GIG HARBOR, Wash. — It's a noisy operation bottling hand sanitizer at Heritage distillery's Gig Harbor plant. Machines pour a clear mixture into bottles originally meant for whiskey, gin and vodka. Crew members all wear masks to prevent contamination of the bottles.
Heritage CEO and co-founder Justin Stiefel says he made the switch when he heard about nationwide shortages of hand sanitizer as the coronavirus spread in Washington and he was forced to lay off employees.
“And then one day we woke up and said, we got people asking for hand sanitizer, we got the equipment, let’s go to work,” Stiefel said.
Stills have been repurposed, even taking other alcoholic products and getting them ready to become sanitizer.
“In this case the equipment behind me,” Stiefel said pointing toward the massive copper distiller, “we’re taking red wine now from a local winery. We’re pulling the alcohol out. And then we’re going to add hydrogen peroxide and glycerin and boiled water or distilled water and that’s the component for hand sanitizer.”
Steifel went a step further creating a service for customers staying at home allowing them to order sanitizer and liquor, delivered to their doorstep from Heritage's tasting rooms including five locations in Washington and one in Oregon.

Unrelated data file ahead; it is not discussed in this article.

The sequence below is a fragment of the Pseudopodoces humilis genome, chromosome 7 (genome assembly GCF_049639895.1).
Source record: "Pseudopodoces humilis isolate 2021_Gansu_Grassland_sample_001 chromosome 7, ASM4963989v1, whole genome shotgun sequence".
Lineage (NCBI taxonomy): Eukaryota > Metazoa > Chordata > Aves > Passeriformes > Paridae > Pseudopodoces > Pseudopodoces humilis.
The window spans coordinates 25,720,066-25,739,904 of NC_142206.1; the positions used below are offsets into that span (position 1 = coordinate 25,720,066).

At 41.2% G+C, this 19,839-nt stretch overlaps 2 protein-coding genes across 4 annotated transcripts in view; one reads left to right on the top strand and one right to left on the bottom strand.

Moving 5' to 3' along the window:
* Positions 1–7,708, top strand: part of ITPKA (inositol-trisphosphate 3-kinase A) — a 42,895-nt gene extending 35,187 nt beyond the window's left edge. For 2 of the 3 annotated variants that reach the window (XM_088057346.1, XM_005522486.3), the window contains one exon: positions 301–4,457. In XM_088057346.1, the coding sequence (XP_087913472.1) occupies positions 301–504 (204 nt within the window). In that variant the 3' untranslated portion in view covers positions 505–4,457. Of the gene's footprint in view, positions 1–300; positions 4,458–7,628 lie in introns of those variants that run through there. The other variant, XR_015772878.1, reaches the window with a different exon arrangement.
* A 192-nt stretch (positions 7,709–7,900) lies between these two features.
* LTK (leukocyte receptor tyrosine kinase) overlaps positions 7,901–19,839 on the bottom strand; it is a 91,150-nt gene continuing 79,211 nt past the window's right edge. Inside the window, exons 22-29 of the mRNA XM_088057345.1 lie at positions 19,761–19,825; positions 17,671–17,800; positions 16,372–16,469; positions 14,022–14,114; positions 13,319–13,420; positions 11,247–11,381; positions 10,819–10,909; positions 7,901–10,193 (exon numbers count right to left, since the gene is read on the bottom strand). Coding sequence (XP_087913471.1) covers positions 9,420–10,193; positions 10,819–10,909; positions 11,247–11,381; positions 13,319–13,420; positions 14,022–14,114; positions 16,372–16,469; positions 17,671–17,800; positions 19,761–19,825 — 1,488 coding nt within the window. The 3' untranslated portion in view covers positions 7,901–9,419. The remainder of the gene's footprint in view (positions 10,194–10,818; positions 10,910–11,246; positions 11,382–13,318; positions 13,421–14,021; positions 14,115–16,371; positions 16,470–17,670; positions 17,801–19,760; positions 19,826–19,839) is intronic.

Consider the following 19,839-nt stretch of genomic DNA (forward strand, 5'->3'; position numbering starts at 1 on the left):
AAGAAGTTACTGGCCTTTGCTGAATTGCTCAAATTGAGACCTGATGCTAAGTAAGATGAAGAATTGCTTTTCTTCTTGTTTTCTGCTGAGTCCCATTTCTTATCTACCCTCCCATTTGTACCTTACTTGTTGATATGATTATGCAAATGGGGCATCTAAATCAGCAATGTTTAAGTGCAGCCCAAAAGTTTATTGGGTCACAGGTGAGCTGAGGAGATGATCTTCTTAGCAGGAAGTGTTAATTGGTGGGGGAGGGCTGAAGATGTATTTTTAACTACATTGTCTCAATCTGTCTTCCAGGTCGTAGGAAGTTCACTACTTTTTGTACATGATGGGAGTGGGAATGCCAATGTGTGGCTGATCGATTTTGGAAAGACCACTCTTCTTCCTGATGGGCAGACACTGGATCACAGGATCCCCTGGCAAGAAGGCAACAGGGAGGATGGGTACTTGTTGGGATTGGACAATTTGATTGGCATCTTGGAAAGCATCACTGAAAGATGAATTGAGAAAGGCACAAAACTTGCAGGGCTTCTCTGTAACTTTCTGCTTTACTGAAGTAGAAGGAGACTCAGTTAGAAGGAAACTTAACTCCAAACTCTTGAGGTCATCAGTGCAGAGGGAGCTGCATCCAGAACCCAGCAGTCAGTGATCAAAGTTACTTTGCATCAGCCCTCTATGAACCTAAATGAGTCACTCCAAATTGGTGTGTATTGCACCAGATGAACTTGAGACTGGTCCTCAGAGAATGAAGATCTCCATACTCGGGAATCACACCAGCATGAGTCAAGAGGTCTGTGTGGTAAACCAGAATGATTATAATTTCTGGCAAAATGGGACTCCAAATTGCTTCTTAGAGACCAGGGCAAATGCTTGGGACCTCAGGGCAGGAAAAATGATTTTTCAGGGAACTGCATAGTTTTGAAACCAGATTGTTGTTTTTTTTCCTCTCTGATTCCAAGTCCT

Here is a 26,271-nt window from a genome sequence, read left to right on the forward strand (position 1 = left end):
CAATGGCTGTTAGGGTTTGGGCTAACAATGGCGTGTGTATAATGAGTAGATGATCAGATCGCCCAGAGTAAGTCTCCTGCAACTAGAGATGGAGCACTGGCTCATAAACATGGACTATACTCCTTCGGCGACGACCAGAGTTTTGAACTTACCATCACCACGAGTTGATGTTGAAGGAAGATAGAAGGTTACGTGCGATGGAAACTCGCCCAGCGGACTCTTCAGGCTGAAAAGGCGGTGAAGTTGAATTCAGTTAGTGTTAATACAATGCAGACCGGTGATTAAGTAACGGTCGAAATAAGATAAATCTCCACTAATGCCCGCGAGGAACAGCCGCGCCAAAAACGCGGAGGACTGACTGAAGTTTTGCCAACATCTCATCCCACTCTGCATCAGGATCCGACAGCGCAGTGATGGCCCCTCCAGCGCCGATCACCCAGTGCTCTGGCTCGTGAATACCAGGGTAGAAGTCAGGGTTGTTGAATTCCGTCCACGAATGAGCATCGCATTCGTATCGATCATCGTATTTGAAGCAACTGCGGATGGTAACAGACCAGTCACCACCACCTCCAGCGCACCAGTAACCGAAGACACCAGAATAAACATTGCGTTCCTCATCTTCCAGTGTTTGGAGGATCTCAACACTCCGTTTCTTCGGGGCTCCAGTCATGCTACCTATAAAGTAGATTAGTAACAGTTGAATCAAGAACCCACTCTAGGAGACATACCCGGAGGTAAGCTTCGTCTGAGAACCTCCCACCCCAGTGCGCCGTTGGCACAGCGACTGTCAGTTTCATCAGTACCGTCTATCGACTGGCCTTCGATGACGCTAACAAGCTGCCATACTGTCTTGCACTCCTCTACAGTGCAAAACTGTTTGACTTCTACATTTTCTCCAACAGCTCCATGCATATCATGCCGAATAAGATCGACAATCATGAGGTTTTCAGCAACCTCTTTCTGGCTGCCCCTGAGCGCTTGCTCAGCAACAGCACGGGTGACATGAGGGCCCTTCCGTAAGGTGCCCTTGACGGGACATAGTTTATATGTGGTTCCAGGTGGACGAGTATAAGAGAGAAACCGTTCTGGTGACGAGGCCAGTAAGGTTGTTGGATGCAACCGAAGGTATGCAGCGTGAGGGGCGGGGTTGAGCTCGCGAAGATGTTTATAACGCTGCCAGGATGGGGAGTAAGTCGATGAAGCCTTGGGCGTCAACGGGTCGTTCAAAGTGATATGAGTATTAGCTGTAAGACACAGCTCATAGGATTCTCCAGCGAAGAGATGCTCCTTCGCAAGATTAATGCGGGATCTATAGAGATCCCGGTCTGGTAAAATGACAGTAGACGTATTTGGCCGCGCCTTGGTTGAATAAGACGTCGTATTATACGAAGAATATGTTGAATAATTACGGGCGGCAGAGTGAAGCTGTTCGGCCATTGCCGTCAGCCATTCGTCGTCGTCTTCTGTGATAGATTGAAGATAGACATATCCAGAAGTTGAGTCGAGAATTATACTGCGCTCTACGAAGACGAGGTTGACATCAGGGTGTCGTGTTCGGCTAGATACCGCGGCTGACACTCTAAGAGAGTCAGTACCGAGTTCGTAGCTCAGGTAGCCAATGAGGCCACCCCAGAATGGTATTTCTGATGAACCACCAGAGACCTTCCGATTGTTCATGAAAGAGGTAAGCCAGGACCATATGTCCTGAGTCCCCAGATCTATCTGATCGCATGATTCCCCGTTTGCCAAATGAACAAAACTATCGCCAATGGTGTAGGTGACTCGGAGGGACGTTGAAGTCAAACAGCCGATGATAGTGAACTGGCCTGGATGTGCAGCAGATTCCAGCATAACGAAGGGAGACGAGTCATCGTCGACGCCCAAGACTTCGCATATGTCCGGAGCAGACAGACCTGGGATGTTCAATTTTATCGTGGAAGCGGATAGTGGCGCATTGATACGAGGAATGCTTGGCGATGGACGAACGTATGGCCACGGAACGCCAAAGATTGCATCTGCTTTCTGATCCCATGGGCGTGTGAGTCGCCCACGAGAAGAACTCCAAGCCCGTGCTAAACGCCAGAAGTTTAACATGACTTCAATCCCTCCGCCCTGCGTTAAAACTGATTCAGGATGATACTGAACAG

“And so make sure your hands are clean and your attitude is good,” said Stiefel.
At Heritage's Gig Harbor tasting room people lined up to buy sanitizer. They can even get it on tap to refill bottles they have already purchased. Customers say they've looked at other stores for sanitizer and can't find it.
“I checked the local stores and they’re definitely short on supplies,” said Chris Bahus. “We’re buying it for our offices,” said Amy Kalafatich. “We’re an essential business but we can get it, our corporate offices are unable to get sanitizer now.”
Stiefel says the federal government will allow distilleries to make hand sanitizer up to June 30th30. But the deadline could be extended if the COVID-19 crisis continues.
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